En nybliven mor i Västbengalen, nordöstra Indien, med sitt nyfödda barn.

A mother in West Bengal, northeast India, with her new-born baby. Getting pregnant women to the hospital is not enough; there must be trained staff there 24 hours a day.

Photo: Parth Sanyal/Reuters/Scanpix

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Better trained midwives reduce maternal mortality

Published: 18 August 2009 Updated: 28 August 2014

Every day, 15,000 women in the world die due to pregnancy complications and childbirth. Maternal mortality claims more victims on a daily basis than AIDS, tuberculosis and malaria combined. In India, Sida is providing support to train midwives to ensure better maternal health care for women and safer childbirths.

Countries around the world have agreed to reduce maternal mortality by 75 per cent between 1990 and 2015 as part of the fifth UN-mandated Millennium Development Goal. But maternal mortality has not fallen at all in low-income countries for the last 20 years. It is the single Millennium Development Goal that has not shown any progress so far.

A lack of political will and effective contributions is exposing the majority of women around the world to major risks.  

Kyllike Christensson, a midwife and professor in reproductive health at Karolinska Institutet, says: “Imagine if 15,000 men around the world died every day – those in power would never accept that. That’s why this is principally a question of democracy and equality.” 

In cooperation with Sida and the Swedish Association of Midwives, Karolinska Institutet is responsible for running a training programme for midwives in India. About 100,000 women die every year there due to pregnancy and childbirth complications.

Maternal mortality: a measure of women’s value

Society’s view of the value of women is often reflected in how much a country chooses to invest in maternal health care and safe abortions.

“Women are still subordinate in India and a woman’s life is simply not valued as highly as a man’s,” Christensson says. 

 In India, there are no professionally trained midwives to look after complicated births. Those who work as midwives often have too little clinical experience and are of low-ranking status among other health-care staff.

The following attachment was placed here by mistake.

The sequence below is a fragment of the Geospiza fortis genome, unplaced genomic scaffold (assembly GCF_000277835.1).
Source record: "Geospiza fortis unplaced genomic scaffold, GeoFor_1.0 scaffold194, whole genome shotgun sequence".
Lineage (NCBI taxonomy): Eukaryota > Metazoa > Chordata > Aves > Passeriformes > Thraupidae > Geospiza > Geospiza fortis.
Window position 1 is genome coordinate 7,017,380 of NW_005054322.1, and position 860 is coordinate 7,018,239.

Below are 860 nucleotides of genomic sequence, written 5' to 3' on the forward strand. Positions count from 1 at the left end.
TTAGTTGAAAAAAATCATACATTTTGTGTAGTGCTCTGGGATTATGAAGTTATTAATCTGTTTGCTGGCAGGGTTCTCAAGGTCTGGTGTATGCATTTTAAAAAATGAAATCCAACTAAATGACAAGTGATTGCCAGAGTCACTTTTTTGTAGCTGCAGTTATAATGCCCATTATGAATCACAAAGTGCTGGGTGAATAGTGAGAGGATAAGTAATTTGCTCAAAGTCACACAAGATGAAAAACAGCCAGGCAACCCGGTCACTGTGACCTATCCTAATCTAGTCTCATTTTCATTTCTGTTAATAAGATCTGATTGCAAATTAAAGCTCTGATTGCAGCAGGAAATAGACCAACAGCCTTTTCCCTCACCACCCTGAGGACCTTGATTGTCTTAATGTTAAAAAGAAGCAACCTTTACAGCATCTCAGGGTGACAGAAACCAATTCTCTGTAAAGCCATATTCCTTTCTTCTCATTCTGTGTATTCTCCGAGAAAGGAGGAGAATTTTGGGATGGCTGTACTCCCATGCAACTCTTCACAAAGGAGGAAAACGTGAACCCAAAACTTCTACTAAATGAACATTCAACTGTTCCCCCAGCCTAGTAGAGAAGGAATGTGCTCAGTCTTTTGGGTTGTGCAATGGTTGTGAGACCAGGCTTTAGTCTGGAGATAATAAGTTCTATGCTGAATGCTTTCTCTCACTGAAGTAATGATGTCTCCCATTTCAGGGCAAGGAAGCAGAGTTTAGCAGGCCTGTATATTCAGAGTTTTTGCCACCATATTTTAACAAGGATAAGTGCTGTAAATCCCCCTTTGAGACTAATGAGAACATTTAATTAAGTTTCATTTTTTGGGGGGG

In the Sida-sponsored project, 15 midwife teachers have been selected for further training in Sweden and India. These master trainers have in turn trained 144 midwife teachers in four states and they will then pass their knowledge on in educating other midwives.

Midwives’ status must be raised

Christensson compares the situation in India to Sweden’s experience during the second half of the 19th century, which saw a huge reduction in the number of deaths due to maternal mortality.

“At that time, there was an increase in professionally trained midwives,” she says. “Every parish was required to have at least one midwife by law. Today, Sweden’s maternal mortality rate is the lowest in the world.”

According to Christensson, reaching the Millennium Development Goal of reducing maternal mortality is a priority and the country is placing a particular focus on increasing the number of childbirths in clinics and hospitals. But getting pregnant women to the hospital is not enough; there must be trained staff there 24 hours a day who can handle complicated childbirths.

The project also includes lobbying to improve maternal care and safer childbirths. Talks at state level have been held and some state governments have taken responsibility for the projects. The Swedish Association of Midwives is also working to improve the status of midwifery and to strengthen the Society of Midwives India (SOMI).  

How Sida works to reduce maternal mortality

Sida is investing SEK 20 million over four years in training midwife teachers and for the construction of a midwife association in India. The project is run in four states: Gujarat, Andhra Pradesh, West Bengal and Tamil Nadu. Sweden is also investing an extra SEK 100 million from its 2009 development aid budget to reduce maternal mortality in other parts of the world. The investment will complement the contributions of almost SEK 4 billion that Sweden is already making to give more people access to health and medical care.


Page owner: The Communication Department

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